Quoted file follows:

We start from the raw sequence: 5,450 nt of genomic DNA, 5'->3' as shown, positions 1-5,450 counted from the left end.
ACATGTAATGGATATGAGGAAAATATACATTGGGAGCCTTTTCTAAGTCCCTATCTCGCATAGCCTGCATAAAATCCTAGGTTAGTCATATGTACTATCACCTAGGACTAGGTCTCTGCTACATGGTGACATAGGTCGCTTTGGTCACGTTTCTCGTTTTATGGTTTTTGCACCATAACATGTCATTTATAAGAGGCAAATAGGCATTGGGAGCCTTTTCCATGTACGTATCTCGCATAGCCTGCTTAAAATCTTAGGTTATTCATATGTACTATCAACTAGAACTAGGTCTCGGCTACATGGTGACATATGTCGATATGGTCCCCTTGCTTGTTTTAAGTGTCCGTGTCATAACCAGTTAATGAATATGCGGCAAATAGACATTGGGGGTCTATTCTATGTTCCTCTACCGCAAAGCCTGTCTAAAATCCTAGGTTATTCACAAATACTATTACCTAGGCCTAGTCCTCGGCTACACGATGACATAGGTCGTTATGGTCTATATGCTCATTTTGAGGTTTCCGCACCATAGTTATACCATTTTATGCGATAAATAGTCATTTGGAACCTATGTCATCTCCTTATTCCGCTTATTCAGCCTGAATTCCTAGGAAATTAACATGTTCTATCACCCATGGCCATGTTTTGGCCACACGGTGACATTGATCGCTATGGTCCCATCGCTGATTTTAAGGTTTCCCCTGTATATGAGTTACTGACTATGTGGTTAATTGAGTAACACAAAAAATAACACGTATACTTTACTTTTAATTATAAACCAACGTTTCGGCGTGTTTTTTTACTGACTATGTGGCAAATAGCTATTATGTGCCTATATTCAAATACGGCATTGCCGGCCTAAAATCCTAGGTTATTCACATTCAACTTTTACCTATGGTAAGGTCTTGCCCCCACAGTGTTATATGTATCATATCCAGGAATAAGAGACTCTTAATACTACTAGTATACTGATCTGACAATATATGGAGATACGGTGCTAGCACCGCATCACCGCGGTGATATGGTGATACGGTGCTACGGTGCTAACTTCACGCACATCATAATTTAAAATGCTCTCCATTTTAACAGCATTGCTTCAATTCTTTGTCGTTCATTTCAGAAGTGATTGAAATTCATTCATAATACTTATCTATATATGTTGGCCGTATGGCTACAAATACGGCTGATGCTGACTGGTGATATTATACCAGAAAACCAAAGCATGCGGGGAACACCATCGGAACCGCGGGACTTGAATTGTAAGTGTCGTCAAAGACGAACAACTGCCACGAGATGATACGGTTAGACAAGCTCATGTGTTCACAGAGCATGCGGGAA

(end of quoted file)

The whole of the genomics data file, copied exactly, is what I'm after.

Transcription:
We start from the raw sequence: 5,450 nt of genomic DNA, 5'->3' as shown, positions 1-5,450 counted from the left end.
ACATGTAATGGATATGAGGAAAATATACATTGGGAGCCTTTTCTAAGTCCCTATCTCGCATAGCCTGCATAAAATCCTAGGTTAGTCATATGTACTATCACCTAGGACTAGGTCTCTGCTACATGGTGACATAGGTCGCTTTGGTCACGTTTCTCGTTTTATGGTTTTTGCACCATAACATGTCATTTATAAGAGGCAAATAGGCATTGGGAGCCTTTTCCATGTACGTATCTCGCATAGCCTGCTTAAAATCTTAGGTTATTCATATGTACTATCAACTAGAACTAGGTCTCGGCTACATGGTGACATATGTCGATATGGTCCCCTTGCTTGTTTTAAGTGTCCGTGTCATAACCAGTTAATGAATATGCGGCAAATAGACATTGGGGGTCTATTCTATGTTCCTCTACCGCAAAGCCTGTCTAAAATCCTAGGTTATTCACAAATACTATTACCTAGGCCTAGTCCTCGGCTACACGATGACATAGGTCGTTATGGTCTATATGCTCATTTTGAGGTTTCCGCACCATAGTTATACCATTTTATGCGATAAATAGTCATTTGGAACCTATGTCATCTCCTTATTCCGCTTATTCAGCCTGAATTCCTAGGAAATTAACATGTTCTATCACCCATGGCCATGTTTTGGCCACACGGTGACATTGATCGCTATGGTCCCATCGCTGATTTTAAGGTTTCCCCTGTATATGAGTTACTGACTATGTGGTTAATTGAGTAACACAAAAAATAACACGTATACTTTACTTTTAATTATAAACCAACGTTTCGGCGTGTTTTTTTACTGACTATGTGGCAAATAGCTATTATGTGCCTATATTCAAATACGGCATTGCCGGCCTAAAATCCTAGGTTATTCACATTCAACTTTTACCTATGGTAAGGTCTTGCCCCCACAGTGTTATATGTATCATATCCAGGAATAAGAGACTCTTAATACTACTAGTATACTGATCTGACAATATATGGAGATACGGTGCTAGCACCGCATCACCGCGGTGATATGGTGATACGGTGCTACGGTGCTAACTTCACGCACATCATAATTTAAAATGCTCTCCATTTTAACAGCATTGCTTCAATTCTTTGTCGTTCATTTCAGAAGTGATTGAAATTCATTCATAATACTTATCTATATATGTTGGCCGTATGGCTACAAATACGGCTGATGCTGACTGGTGATATTATACCAGAAAACCAAAGCATGCGGGGAACACCATCGGAACCGCGGGACTTGAATTGTAAGTGTCGTCAAAGACGAACAACTGCCACGAGATGATACGGTTAGACAAGCTCATGTGTTCACAGAGCATGCGGGAA